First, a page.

Rebuilding populations and preserving genetic diversity among endangered animals is the goal of many conservation projects, and one such effort recently saw the release of two tigers into the Rajaji Tiger Reserve (RTR) in Uttarakhand, India. The move translocated the animals from the Corbett Tiger Reserve (CTR) and was a collaborative effort between the Uttarakhand Forest Department, the National Tiger Conservation Authority, Wildlife Institute of India (WII), and the World Wildlife Fund (WWF) India.
It’s hoped by moving the two tigers, the project will provide a much-needed surge in the number of breeding tigers in the western part of the RTR, potentially bringing its number of resident tigers to over 30. Photographic evidence of tigers until now have indicated there were just two in this part of the reserve.
The two finalists were selected for their breeding potential, with hopes that three more will later join them in their new digs. They have been moved to an area with a high density of ungulates (hoofed mammals), which should be sufficient to support a growing group of hungry tigers. This combined with efforts to restore the habitat, strengthened monitoring and patrolling, corridor management (to connect habitats), and the continued and considered selection of breeding tigers to be translocated to the site was shown in scientific models to boost their numbers.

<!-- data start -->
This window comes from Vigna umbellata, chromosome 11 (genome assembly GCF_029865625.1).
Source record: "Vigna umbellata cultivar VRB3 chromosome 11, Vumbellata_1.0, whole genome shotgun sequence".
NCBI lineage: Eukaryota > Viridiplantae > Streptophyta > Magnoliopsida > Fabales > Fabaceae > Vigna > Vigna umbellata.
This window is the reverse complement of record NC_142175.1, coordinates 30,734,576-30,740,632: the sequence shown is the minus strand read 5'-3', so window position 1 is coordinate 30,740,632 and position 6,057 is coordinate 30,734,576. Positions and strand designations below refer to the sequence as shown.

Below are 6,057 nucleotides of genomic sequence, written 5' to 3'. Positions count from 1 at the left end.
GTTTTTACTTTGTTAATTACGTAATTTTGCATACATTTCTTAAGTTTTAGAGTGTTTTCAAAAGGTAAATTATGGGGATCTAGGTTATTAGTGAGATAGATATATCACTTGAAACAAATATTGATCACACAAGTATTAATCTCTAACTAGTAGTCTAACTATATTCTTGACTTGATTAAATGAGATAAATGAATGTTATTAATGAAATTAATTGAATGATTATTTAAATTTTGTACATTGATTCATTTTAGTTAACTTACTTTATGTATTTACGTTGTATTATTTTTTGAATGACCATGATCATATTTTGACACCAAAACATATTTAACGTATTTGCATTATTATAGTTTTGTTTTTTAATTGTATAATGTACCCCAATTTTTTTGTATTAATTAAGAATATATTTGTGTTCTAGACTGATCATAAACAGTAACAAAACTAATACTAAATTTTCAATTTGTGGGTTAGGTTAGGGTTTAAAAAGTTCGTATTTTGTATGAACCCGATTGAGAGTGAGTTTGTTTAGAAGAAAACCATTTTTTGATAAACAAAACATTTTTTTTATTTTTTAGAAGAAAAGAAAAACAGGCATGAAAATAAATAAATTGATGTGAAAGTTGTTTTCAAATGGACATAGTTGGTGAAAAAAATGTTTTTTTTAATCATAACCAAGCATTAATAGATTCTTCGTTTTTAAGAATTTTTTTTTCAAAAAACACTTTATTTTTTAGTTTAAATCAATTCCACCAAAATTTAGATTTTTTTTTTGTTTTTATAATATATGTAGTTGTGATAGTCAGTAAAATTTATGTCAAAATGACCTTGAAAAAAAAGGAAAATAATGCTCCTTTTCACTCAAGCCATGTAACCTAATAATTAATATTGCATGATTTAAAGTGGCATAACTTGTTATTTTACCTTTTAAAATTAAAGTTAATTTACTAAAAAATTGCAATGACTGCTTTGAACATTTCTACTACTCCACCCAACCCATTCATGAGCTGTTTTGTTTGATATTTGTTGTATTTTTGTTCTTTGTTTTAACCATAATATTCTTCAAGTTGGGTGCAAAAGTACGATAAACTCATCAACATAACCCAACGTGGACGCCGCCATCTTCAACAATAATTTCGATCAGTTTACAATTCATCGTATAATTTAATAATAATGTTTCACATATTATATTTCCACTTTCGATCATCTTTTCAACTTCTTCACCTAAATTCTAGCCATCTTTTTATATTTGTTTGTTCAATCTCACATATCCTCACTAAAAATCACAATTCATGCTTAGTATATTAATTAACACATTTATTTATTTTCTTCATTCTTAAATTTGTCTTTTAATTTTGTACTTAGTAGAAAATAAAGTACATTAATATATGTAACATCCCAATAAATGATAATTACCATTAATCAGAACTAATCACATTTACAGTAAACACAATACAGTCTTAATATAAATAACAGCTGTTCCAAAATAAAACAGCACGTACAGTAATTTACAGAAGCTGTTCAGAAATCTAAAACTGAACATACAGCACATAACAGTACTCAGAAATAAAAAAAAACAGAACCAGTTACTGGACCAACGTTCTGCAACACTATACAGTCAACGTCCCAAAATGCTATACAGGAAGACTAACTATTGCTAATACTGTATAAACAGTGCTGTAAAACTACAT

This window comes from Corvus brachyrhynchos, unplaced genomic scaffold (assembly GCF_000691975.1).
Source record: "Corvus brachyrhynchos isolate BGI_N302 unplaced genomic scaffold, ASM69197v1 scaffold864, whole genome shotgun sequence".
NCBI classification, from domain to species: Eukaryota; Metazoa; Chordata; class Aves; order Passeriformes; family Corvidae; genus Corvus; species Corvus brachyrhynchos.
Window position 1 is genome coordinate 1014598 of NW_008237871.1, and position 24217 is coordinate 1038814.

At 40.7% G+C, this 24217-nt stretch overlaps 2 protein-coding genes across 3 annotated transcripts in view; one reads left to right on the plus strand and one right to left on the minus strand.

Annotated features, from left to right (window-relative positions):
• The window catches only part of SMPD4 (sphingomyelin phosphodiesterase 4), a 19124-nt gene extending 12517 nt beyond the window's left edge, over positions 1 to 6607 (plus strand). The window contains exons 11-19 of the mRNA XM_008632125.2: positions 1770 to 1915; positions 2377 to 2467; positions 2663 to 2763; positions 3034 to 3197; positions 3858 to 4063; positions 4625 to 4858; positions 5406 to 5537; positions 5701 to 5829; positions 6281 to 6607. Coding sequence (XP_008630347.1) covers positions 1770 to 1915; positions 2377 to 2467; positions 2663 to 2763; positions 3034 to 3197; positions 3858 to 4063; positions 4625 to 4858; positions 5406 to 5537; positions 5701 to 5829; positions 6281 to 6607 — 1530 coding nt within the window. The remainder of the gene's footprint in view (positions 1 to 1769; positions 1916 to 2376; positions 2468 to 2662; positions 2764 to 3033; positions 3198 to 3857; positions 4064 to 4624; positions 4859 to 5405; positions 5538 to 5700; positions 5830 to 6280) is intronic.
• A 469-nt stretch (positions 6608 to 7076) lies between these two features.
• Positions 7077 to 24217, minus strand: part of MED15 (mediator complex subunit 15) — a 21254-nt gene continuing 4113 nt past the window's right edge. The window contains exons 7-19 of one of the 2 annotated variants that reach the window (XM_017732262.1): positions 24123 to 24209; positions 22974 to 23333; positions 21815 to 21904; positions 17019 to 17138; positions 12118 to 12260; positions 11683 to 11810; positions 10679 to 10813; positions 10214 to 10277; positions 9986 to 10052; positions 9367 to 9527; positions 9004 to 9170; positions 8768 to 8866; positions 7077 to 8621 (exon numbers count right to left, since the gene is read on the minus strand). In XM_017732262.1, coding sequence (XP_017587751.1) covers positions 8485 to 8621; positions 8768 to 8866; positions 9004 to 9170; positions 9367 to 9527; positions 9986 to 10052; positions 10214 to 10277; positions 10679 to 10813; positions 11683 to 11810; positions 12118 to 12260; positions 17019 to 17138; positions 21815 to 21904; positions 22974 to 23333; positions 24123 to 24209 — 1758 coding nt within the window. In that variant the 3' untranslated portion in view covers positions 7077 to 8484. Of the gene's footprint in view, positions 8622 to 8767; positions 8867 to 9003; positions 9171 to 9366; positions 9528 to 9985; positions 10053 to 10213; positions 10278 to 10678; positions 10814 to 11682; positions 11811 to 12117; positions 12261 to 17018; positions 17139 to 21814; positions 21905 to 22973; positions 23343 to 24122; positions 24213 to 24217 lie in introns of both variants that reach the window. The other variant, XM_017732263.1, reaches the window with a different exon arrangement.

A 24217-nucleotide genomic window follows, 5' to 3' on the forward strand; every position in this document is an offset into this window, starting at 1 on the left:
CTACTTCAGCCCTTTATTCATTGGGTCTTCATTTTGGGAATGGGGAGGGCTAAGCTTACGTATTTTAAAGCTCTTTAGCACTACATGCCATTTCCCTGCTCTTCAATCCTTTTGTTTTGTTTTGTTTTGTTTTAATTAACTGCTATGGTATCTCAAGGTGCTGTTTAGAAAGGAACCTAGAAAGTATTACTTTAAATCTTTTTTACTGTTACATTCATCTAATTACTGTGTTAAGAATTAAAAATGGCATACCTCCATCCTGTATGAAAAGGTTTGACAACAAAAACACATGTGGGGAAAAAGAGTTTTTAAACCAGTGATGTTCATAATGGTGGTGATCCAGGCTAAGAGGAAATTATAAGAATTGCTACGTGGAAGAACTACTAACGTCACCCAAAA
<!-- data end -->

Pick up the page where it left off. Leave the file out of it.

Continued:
“[This] long-awaited translocation mission has taken shape in [the] form of one male and one female tiger in the Western area of Rajaji Tiger Reserve,” said Shri J. S. Suhag, chief wildlife warden for Uttarakhand, in a statement. “The support and team effort of WWF, WII, and NTCA has made it possible to achieve this. This will enable to enrich not only [the] tiger population, but also will contribute to the attraction of wildlife tourist[s].”
In the video below, one of the two translocated tigers can be seen needing no encouragement as it makes a speedy exit through some trees. IFLScience has been told by a representative from the WWF that the indignant trump of an elephant heard shortly after its release was from a captive animal, not the tiger’s first meal.
New monitoring protocols are to be introduced with the tigers’ arrival, with each animal having already been fitted with a radio collar. It’s hoped this data will provide new insights into the range, territorial dynamics, ecology, and predatory behavior of these individuals that could inform more effective conservation efforts in the future.
“This landmark translocation to recover tigers in the western part of Rajaji has been possible due to the collaboration with the Uttarakhand Forest Department, Wildlife Institute of India and National Tiger Conservation Authority and decisive action on the part of the government,” said Dr Dipankar Ghose, director for Wildlife and Habitats, WWF India, in a statement. “WWF India will continue its work in and around Rajaji along with the stakeholders including local communities to ensure restoring connectivity in this part of the landscape and help secure the survival of wild tigers, their prey and habitats.”